I haven’t really got used to the whole notion of Being Retired. The old war horse, out to pasture. Nothing to do except nibble the odd blade of grass and assemble IKEA. It suggests a terminal finality – crawling the earth waiting for the inevitable onset of osteoporosis, arteriosclerosis, necrosis or whatever other ‘oses’ are enthusiastically discussed in places where the elderly gather. Nothing could be further from the truth but I have a vivid imagination. Outsourcing retirement to less expensive locations is, like call centres, a viable possibility – the subject of the vastly entertaining ‘The Best Exotic Marigold Hotel (for the elderly and beautiful)’ Filmed in Rajasthan, the film’s colourful British cast, who for various reasons all find themselves arriving simultaneously at a hotel which, let’s say, doesn’t quite match the aspirational rhetoric in the brochure, contrast vividly with the equally colourful, teminally noisy, chaotic location with spectacularly inefficient hotel ‘management’, with all its Indian-ness and borrowed linguistic finery – a kind of Asian Basil Fawlty. The location was a perfect emblem of an older feudal system and an agricultural economy colliding inescapably with the modern technological India, the melting pot being a perfect metaphor for the way in which the location influenced the lives of the cast, a rather rag-bag collection of retirees all with different expectations, hopes and dreams played by seven superb veterans whose sheer presence carried the action and manipulated the subplots wonderfully. Much like some of the characters – not the cast – the beautiful old city is very down on its heels now. Extraordinary architecture suffering terribly from dilapidation but at the same time beauty and light peep through the ageing. The overall theme was a willingness to embrace change and having done so the past can reconfigure a future hitherto unimagined, with some very, very funny lines. “You’re not worried about having sex at your age?” “If she dies, she dies…”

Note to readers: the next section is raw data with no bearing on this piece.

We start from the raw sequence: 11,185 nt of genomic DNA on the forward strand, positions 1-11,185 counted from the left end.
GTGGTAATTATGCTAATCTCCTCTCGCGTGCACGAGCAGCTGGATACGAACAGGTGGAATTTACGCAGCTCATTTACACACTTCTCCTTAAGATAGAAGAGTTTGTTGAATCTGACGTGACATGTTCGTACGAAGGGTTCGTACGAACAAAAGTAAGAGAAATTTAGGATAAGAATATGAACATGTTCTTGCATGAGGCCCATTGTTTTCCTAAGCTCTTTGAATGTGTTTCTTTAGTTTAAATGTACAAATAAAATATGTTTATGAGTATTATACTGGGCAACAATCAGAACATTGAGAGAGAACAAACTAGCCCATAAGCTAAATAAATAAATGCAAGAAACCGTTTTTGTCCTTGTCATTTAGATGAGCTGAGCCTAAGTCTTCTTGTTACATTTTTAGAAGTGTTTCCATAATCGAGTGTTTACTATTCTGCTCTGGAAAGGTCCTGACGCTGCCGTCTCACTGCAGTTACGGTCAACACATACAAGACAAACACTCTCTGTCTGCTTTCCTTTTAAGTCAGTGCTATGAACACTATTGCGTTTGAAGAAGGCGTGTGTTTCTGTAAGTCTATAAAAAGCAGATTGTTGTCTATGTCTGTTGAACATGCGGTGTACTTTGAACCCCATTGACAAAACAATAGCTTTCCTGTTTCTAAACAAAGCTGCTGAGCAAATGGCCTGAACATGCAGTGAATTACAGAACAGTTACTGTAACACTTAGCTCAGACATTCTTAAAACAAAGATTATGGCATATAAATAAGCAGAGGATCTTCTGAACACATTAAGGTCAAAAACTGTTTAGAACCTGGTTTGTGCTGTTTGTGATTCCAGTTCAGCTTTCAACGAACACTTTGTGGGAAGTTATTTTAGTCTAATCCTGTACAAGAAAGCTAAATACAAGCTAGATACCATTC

It’s good for me to get to laugh with the optimists once in a while. Loved it.